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A group representing the interests of the 1.7 million Iraq and Afghanistan combat veterans issued a 10-point action plan for the next U.S. president, which includes giving a long-delayed $1,000 monthly payment to service members on repeated or extended deployments.
Iraq and Afghanistan Veterans of America, a non-partisan group formed in 2004, said in a statement that having a new person in the White House — Democrat or Republican — offers the opportunity to make some big changes. "With the new president in office next year, America will have the chance to turn the page on the way veterans were treated after Vietnam," IAVA says in a statement.
Most of the issues mentioned by IAVA involve improving veterans' benefits and health care. It wants the disability benefits system to be improved and streamlined, the backlog of veterans' benefits claims cut in half by the end of 2009, 50,000 vouchers issued to find housing for homeless veterans, and the Veterans Affairs Department to more aggressively advertise its services so veterans know what they have earned.
IAVA wants families to have more access to mental health services, both on military bases and in veterans' centers; and for shortages of mental health professionals in the Defense Department and VA to be filled as quickly as possible.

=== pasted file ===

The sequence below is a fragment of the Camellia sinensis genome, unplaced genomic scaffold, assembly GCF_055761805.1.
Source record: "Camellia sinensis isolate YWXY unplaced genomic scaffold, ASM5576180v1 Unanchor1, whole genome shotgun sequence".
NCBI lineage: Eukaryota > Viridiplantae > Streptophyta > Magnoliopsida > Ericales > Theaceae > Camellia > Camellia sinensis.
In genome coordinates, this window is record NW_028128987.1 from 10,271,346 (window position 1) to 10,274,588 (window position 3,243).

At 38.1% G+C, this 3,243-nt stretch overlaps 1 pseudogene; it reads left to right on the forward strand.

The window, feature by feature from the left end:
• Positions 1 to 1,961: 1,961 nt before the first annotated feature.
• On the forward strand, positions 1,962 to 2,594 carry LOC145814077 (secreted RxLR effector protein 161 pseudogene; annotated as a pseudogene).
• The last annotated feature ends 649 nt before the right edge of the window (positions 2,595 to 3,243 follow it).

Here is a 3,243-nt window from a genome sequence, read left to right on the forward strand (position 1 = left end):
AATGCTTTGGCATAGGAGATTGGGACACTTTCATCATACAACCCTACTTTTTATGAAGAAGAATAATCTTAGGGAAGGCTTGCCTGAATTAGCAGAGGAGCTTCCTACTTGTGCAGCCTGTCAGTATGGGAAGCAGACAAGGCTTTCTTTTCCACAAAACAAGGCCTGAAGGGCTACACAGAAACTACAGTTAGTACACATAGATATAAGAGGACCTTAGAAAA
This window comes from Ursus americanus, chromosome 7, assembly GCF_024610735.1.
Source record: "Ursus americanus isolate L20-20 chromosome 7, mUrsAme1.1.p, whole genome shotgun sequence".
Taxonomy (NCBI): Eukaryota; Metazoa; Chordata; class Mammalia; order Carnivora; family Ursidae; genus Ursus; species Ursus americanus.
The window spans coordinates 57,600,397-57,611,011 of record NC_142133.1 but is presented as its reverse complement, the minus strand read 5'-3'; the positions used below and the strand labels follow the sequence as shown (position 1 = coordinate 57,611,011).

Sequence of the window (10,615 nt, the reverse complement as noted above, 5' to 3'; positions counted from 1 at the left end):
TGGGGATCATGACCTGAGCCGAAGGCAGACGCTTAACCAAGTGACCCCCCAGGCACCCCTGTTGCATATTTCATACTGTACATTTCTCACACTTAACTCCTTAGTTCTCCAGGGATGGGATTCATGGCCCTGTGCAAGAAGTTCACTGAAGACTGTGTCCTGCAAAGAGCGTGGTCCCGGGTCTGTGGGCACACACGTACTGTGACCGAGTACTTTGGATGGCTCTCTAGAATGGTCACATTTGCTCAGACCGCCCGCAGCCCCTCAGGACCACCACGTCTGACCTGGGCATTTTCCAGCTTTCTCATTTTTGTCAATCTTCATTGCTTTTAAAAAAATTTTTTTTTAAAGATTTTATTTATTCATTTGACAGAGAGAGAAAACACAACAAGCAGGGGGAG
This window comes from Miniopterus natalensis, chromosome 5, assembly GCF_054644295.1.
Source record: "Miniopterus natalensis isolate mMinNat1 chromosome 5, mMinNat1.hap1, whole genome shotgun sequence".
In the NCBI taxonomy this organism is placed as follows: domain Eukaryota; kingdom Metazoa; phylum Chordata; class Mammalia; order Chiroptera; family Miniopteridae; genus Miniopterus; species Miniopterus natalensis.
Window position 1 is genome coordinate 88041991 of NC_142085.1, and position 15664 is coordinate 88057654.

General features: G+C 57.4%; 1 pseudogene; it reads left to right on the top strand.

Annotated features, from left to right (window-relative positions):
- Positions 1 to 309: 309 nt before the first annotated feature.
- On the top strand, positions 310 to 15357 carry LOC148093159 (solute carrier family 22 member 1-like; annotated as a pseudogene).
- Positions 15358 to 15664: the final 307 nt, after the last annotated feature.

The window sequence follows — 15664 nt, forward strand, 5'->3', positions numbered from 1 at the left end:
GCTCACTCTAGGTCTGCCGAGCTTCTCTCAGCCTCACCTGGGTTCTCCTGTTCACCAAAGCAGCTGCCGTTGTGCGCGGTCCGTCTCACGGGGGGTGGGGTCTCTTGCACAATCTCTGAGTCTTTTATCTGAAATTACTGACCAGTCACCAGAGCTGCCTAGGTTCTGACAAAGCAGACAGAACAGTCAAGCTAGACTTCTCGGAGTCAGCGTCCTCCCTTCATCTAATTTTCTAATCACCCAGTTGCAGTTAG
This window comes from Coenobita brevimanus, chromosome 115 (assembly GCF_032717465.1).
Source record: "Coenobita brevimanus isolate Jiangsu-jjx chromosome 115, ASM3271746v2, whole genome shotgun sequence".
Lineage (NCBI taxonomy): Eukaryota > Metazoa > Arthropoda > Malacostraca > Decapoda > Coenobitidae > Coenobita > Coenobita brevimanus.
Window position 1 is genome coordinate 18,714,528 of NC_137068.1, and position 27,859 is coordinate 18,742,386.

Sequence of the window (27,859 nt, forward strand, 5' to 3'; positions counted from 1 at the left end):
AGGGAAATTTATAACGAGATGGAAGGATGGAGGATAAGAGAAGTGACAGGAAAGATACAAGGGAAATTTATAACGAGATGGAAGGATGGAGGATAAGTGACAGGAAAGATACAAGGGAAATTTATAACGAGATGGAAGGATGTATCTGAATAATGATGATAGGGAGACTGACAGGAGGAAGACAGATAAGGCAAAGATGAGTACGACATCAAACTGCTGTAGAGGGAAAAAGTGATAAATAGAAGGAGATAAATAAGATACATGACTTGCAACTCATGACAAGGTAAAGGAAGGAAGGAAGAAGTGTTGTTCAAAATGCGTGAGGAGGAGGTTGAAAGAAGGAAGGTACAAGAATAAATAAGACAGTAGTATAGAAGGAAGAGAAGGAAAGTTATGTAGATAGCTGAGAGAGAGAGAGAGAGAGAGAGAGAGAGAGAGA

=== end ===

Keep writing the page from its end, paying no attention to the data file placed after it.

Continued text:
For active-duty members, the group wants mandatory and confidential mental health screening for every returning combat veteran both before and after their deployment, and it wants tax incentives to encourage private-sector companies to hire veterans and reservists.
Deployment pay made the IAVA list "because we have heard from a lot of people about how high deployments has been really hard on military people and their families," said Paul Rieckhoff, IAVA's executive director. "This is something the president could do with the stroke of the pen," he said, noting there is existing authority to provide the monthly payment for extended or repeated deployments, but the program was never implemented because the Defense Department decided to waive the policy after the 2001 terrorist attacks.
On some of the issues listed by IAVA, like reducing the claims backlog, both presidential candidates have talked about making improvements if they are elected — but Rieckhoff said neither Republican Sen. John McCain nor Democrat Sen. Barack Obama had provided detailed plans.
IAVA has attended both the Democratic and Republican national conventions but will not be endorsing a candidate, Rieckhoff said.
http://www.militarytimes.com/forum/showthread.php?t=1568616">Anything missing from this list?